The All My Children generation

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Is Erica Kane dead? It seems her show is, at least on network television. Yesterday was the last episode of All My Children on ABC, and it ended with a gunshot headed in Erica’s direction, followed by a fade to black. Much like its soap opera protagonists, All My Children will be resurrected from the dead, but online. Now two questions remain: who will be in the new version, and who will watch it?

That bullet may very well have hit Erica square between the eyes, because Susan Lucci is saying now that she will not do the new format. Prospect Park, an online production company, bought the rights from ABC to keep All My Children going on the internet, but it is still unclear just which principal actors from the current show will enlist in the new production. I am sure they can just assign new talent to the old names. They do it all the time to keep continuity, but not in droves like this shift might entail.

Even if All My Children retains its actors, continuity, and most importantly its identity, can they really trust that its loyal following will watch online? My 60 year-old mother is your average AMC loyalist, and even though she is a doctor in mathematics and as smart as they come, you will not catch her anytime soon pairing her smart phone with her laptop and entertainment system. The All My Children generation is an older generation, maybe reluctant or even unable to access their favorite episodes from a high speed connection.

Watching a bit of the final episode today made me feel old. Tad had grey hair. Brook looked ancient. The only person
who didn’t look old was Susan Lucci, who obviously made a landmark deal with Satan himself a long time ago. I remember when I was 5 years old, and my babysitter used to watch All My Children. I had a huge crush on Kim Delaney, who played Jenny, (and who oddly enough was just in the news).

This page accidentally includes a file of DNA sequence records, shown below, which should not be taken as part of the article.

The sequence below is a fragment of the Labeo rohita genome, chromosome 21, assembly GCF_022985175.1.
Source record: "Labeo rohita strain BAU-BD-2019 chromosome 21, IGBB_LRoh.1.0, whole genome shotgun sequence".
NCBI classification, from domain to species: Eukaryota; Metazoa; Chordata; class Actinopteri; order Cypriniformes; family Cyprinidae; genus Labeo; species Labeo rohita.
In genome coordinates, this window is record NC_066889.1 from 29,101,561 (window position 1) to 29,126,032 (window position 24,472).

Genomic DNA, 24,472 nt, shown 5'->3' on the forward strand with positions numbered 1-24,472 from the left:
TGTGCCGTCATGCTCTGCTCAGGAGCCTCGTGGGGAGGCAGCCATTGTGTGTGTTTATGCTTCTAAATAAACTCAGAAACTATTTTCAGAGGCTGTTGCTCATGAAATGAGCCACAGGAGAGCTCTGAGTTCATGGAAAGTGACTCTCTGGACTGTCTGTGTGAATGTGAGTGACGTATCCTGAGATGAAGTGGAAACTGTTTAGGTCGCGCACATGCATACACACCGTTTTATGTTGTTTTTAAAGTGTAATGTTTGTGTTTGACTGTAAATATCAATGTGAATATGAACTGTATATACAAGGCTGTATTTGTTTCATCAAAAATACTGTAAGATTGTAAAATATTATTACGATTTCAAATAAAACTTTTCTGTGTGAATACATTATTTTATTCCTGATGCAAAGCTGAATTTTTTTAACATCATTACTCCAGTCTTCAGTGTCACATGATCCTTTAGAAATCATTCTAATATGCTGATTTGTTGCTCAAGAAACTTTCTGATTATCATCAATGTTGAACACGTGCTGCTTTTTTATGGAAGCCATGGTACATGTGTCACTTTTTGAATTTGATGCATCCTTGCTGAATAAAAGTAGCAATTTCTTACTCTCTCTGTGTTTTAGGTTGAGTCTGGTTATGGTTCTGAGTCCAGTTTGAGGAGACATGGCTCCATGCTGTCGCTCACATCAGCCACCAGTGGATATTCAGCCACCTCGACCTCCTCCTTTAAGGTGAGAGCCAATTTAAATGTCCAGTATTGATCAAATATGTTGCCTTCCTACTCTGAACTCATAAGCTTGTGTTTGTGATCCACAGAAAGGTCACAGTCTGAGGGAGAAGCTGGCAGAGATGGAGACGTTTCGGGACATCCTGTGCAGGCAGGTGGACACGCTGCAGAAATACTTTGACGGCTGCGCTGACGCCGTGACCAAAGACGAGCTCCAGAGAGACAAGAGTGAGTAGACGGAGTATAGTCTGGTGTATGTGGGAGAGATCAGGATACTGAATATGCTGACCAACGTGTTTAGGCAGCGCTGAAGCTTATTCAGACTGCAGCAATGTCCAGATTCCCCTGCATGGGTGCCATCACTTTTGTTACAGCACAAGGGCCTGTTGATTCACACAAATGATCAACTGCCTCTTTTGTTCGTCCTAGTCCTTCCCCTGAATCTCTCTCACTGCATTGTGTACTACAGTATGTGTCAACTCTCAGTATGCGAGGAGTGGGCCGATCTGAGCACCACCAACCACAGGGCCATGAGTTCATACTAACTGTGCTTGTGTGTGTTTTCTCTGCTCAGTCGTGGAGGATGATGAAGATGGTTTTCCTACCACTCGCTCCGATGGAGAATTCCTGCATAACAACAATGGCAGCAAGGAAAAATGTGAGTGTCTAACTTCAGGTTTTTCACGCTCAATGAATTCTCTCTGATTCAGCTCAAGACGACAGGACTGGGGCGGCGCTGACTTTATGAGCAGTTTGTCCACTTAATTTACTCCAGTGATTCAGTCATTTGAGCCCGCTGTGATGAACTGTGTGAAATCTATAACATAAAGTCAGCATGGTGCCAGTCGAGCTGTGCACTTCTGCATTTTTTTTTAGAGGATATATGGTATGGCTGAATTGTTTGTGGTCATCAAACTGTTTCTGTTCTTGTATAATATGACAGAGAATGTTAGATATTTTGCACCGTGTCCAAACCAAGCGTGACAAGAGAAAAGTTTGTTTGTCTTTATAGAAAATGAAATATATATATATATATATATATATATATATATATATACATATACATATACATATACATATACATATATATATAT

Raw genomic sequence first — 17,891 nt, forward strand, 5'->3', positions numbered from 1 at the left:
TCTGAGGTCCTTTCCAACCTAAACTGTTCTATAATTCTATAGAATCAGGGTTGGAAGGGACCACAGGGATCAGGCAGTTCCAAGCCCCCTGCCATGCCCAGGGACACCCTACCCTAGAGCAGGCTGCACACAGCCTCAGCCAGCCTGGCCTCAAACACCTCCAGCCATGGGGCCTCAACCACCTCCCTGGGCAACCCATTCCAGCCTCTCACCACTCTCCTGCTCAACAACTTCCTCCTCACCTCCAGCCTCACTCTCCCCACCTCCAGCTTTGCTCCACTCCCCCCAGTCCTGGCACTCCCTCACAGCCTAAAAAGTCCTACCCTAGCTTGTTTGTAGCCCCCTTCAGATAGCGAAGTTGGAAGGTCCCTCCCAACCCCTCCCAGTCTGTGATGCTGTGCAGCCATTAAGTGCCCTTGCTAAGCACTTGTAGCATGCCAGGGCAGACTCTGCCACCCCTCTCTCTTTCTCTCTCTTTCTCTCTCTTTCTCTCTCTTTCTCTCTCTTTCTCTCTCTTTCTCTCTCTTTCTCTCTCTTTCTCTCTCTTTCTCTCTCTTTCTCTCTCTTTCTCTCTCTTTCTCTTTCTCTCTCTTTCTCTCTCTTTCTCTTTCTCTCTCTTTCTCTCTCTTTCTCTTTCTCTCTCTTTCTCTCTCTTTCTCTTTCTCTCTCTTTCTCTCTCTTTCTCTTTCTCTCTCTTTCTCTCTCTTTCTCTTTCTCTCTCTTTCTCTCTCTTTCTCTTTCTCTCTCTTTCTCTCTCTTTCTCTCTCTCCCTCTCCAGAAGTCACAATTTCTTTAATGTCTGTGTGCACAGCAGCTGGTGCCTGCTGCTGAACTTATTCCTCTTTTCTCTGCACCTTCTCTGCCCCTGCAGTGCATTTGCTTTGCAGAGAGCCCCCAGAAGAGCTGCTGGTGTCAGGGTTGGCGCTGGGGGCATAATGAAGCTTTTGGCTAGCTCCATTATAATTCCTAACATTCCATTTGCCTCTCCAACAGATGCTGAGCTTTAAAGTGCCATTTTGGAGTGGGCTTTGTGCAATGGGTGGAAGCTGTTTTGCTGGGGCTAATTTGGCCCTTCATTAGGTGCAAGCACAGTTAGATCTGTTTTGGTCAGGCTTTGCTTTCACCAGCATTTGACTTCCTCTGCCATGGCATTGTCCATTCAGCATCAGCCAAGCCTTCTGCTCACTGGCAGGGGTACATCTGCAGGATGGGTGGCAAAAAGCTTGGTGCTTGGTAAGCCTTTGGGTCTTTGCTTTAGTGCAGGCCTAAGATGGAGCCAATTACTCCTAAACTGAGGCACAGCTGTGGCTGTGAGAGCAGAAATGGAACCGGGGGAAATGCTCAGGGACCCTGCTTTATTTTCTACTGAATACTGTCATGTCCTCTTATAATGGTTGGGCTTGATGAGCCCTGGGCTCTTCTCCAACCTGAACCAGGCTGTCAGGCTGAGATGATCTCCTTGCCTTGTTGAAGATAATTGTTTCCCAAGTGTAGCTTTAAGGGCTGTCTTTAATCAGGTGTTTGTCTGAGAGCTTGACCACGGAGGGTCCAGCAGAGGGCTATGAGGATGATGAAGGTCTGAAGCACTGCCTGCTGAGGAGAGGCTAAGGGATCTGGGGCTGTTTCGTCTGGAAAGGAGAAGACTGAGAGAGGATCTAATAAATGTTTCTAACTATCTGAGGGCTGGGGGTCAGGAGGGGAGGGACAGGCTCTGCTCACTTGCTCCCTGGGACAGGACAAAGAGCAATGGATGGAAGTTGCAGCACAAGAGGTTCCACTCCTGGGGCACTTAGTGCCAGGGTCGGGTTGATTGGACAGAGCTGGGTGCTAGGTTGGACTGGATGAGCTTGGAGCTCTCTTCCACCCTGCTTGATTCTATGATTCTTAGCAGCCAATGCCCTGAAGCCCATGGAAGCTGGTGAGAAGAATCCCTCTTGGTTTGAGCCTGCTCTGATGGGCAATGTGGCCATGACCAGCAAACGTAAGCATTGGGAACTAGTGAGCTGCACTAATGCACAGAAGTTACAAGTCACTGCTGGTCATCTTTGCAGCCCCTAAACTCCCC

In 1980 there were 12 soap operas on network television, with CBS, ABC, and NBC having 4 each. The highest rated show was General Hospital, with a 9.9 rating for the season. In January 2012, after One Life to Live leaves ABC, there will only be 4 soap operas left on all of network TV. The highest rated show today is the Young and the Restless, with measly ratings in the 3 to 4 range.

Soaps have been on decline for years, but the free-fall really began with the success of talk shows. It costs so much less to produce a cooking show or talk show than a soap. This phenomenon is not just a daytime one. The top 5 primetime shows today, according to Nielsen, are all reality shows. There were even signs of this trend before reality TV. In the mid-90’s soap operas all but disappeared for almost 2 years because of the appetite for OJ coverage. It was obvious then, as it is now, that no writer and actor could simulate the allure of surreality better than real people in real situations.

A couple weeks ago, during the tenth anniversary of 9/11, I watched hours of footage of the World Trade Center collapse. I remembered once again that no horror movie or armageddon movie I had ever seen could surpass that image of terror. That is the power of reality. The Chew, which debuts in AMC‘s spot on Monday, is no 9/11, but it would seem to satisfy our hypnosis to the more benign rhetorical side of reality found in talk shows. Either way, there is something to be said for soap operas, which take you away from reality, rather than subject you to distorted versions of it.

So, if you want to see someone stand over a fake stove and tell corny jokes, then watch The Chew. But if you want to see someone come out of coma only to find that his brother married his lesbian wife, then join the new All My Children generation…online.

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